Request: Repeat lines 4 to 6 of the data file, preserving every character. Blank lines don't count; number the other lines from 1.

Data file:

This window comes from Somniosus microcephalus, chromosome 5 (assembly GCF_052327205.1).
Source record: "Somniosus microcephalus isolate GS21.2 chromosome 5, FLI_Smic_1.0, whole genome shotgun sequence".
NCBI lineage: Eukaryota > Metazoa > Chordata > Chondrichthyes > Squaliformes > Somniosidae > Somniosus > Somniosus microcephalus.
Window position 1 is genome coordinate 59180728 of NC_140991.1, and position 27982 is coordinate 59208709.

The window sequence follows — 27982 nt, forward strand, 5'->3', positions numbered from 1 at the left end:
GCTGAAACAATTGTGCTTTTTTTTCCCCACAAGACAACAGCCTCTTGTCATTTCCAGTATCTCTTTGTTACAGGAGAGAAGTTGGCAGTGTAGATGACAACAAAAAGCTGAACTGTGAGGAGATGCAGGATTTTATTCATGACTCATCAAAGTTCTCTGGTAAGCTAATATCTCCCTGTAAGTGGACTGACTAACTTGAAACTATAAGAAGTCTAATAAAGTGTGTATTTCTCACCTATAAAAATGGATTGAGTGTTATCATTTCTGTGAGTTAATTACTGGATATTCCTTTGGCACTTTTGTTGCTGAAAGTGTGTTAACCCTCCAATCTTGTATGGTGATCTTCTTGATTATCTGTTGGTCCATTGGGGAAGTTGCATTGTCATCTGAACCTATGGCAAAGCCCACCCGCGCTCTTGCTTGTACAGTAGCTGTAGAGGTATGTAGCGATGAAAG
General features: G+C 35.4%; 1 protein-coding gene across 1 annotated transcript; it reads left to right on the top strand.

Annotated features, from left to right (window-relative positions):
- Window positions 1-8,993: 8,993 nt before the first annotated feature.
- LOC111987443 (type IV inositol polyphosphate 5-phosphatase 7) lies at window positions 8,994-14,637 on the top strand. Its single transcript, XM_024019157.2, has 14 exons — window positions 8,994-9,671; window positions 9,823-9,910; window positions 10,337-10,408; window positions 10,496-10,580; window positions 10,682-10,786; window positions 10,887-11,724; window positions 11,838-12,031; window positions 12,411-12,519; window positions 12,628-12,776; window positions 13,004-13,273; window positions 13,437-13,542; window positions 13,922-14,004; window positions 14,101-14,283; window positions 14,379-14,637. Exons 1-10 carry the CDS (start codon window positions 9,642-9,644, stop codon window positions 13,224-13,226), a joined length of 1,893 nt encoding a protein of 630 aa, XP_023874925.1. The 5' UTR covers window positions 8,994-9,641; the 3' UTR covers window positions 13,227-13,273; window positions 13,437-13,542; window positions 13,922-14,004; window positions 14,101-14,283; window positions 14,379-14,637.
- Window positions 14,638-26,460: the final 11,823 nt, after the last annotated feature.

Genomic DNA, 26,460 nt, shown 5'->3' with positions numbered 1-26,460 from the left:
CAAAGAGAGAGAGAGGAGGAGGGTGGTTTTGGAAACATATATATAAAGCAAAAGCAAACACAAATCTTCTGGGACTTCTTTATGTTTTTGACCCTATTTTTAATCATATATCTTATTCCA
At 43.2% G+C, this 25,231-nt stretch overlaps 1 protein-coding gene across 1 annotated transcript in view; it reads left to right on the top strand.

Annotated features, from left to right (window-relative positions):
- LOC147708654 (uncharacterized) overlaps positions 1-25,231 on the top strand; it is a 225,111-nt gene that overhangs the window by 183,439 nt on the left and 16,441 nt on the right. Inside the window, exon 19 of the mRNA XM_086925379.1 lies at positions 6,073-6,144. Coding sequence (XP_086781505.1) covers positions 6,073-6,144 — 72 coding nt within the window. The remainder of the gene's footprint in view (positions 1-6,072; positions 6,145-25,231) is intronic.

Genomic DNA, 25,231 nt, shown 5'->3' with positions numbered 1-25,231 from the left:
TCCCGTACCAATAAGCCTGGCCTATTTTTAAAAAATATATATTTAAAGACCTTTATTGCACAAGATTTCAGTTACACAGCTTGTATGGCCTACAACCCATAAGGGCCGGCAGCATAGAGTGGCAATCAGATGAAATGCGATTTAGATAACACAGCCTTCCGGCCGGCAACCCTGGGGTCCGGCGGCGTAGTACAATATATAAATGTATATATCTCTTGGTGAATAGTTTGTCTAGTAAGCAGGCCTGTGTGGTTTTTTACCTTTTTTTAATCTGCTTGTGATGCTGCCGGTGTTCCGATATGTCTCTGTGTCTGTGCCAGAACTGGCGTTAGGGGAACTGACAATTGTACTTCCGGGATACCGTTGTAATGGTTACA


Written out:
Window position 1 is genome coordinate 59180728 of NC_140991.1, and position 27982 is coordinate 59208709.

The window sequence follows — 27982 nt, forward strand, 5'->3', positions numbered from 1 at the left end:
GCTGAAACAATTGTGCTTTTTTTTCCCCACAAGACAACAGCCTCTTGTCATTTCCAGTATCTCTTTGTTACAGGAGAGAAGTTGGCAGTGTAGATGACAACAAAAAGCTGAACTGTGAGGAGATGCAGGATTTTATTCATGACTCATCAAAGTTCTCTGGTAAGCTAATATCTCCCTGTAAGTGGACTGACTAACTTGAAACTATAAGAAGTCTAATAAAGTGTGTATTTCTCACCTATAAAAATGGATTGAGTGTTATCATTTCTGTGAGTTAATTACTGGATATTCCTTTGGCACTTTTGTTGCTGAAAGTGTGTTAACCCTCCAATCTTGTATGGTGATCTTCTTGATTATCTGTTGGTCCATTGGGGAAGTTGCATTGTCATCTGAACCTATGGCAAAGCCCACCCGCGCTCTTGCTTGTACAGTAGCTGTAGAGGTATGTAGCGATGAAAG